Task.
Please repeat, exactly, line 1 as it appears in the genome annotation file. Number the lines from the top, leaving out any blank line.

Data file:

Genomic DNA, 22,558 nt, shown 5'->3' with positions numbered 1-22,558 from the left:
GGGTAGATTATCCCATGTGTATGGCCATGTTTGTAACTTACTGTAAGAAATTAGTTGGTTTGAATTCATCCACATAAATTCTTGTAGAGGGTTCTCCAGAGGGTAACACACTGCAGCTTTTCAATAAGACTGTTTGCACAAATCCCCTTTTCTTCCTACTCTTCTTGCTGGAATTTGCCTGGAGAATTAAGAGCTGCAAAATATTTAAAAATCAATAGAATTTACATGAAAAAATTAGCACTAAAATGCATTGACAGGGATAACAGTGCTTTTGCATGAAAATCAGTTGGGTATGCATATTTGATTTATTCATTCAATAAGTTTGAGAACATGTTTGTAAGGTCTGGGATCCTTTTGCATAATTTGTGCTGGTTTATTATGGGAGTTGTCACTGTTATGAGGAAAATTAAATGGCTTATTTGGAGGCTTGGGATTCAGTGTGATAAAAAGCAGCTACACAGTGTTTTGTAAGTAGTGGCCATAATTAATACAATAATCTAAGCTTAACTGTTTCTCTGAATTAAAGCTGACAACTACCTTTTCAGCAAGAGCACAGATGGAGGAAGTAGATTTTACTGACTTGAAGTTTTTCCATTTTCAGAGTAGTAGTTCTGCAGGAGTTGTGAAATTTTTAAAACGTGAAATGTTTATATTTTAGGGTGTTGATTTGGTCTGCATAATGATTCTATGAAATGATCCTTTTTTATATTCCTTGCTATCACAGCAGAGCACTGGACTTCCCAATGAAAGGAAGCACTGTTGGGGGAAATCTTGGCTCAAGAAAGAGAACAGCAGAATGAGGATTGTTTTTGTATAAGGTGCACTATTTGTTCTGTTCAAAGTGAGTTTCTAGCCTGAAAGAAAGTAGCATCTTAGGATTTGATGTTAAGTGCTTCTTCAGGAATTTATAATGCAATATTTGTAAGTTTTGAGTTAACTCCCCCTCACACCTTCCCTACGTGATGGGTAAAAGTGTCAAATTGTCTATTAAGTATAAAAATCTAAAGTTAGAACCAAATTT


Genomic DNA, 22,558 nt, shown 5'->3' with positions numbered 1-22,558 from the left: